• Spring – uses the same approach to access domain objects and business logic. The consumer is injected with the object implementing business logic from the IoC container and invokes methods on it.
  • Shipka – defines the concept of operation as standalone entity of programming logic. Just like data objects are stored within object repository, Shipka organizes all operations within operation repository (OperationStore). Developers access operations by passing operationId and input parameters. They receive back the result and any output parameters. Developers may register different implementations of the same operationId for different locales. Operation expressions enable developers to combine operations together and invoke them from configuration files for purposes like – data validation, conversion, initialization, etc.

Comparison – Shipka challenges the traditional way of accessing business functionality by allowing direct access to operations. Some dynamic languages like Groovy also provide the capability to detach an operation and pass it around.

  • Eliminate the application reliance upon business interfaces.
  • Make it easier to internationalize or change the implementation of business functionality. Developers can do it one operation at a time, instead of providing new implementation of the entire interface.
  • Makes it easier to run unit tests. The code does not require interface implementations and operations can be easily stubbed at the Operation Repository.

3. Implementation of presentation functionality

  • Spring – focuses on providing flexible MVC and Portlet solutions for development of web applications. It is based on the concept of controllers, models and views. The same view may send commands to multiple controllers.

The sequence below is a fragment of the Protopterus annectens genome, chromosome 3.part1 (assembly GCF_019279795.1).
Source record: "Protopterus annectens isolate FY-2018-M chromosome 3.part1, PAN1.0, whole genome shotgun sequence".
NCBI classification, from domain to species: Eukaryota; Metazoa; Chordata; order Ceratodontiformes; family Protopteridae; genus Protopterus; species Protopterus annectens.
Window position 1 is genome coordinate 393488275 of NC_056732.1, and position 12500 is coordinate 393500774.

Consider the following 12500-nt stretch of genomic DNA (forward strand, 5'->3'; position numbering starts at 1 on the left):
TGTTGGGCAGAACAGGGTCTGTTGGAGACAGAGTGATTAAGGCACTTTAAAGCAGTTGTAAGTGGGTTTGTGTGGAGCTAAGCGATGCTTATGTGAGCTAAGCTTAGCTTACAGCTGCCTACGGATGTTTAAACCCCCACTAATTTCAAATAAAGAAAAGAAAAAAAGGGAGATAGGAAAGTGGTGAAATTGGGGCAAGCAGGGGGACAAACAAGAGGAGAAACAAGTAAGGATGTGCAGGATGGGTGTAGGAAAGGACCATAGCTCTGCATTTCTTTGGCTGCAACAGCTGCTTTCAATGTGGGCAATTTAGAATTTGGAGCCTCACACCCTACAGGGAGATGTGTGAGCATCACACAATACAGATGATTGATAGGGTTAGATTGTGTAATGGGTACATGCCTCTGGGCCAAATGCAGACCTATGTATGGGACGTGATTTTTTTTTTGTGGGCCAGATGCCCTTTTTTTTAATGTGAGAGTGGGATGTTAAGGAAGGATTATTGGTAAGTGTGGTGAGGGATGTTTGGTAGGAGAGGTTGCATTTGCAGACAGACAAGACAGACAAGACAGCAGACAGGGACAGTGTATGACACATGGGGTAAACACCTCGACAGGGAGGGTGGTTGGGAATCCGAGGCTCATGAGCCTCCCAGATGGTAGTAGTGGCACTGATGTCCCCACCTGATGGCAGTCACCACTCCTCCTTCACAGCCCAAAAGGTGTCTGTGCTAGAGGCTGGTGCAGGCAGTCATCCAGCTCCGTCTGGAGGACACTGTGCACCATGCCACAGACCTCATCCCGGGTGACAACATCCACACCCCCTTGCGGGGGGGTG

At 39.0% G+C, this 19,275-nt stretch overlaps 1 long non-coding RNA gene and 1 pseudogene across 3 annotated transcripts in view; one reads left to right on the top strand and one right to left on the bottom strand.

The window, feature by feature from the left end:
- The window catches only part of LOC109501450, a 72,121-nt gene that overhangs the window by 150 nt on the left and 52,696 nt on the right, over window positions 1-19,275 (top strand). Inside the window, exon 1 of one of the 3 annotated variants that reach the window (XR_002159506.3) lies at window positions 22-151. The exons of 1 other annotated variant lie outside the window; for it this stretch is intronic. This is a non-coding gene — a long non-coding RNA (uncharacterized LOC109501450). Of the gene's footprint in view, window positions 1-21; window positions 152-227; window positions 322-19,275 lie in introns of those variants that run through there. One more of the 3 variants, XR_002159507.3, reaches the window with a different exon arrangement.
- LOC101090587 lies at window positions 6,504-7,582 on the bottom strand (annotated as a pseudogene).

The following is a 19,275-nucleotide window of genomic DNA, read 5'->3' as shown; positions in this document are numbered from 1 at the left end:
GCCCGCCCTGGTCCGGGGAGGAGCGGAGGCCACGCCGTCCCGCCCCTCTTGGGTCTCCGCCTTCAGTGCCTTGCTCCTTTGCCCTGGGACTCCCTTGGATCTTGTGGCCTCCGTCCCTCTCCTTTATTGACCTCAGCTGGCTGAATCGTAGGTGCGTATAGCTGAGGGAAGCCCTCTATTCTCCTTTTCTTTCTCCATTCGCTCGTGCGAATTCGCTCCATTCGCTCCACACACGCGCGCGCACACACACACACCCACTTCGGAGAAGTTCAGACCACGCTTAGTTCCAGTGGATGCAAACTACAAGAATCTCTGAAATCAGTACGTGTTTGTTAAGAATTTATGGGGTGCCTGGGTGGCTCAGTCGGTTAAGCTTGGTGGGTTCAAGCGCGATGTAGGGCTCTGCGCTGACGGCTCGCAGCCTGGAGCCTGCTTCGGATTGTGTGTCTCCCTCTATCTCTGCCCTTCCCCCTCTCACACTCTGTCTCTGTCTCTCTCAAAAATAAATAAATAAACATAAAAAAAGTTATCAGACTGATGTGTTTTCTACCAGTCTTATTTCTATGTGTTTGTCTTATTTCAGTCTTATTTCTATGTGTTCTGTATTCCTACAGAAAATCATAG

• Shipka – focuses on building reusable presentation functionality as deployable units. Presentation components are application-independent. Deployed instances are customized and wired to the application context. Presentation components are responsible for rendering the view and processing the commands generated by the view. Developers may create components with different granularity – from single screen (or part of screen) to complete workflow. Shipka provides an architecture where every application may be deployed and integrated within other applications as single presentation component.

Comparison – Spring implementation is based on the notion that presentation functionality is specific to each application (only data and business logic are shared). Shipka on the other hand considers the presentation functionality reusable resource just like the data and business logic. Developers may reuse presentation components in multiple projects. They can also leverage presentation functionality implemented by other applications as remote presentation components. Shipka establishes single user session across all collaborating applications to enable coordination of state (like transaction context) and sharing of data objects. It advocates the sharing of large chunks of presentation functionality between applications as the biggest cost saving opportunity for companies.

4. Data Transaction implementation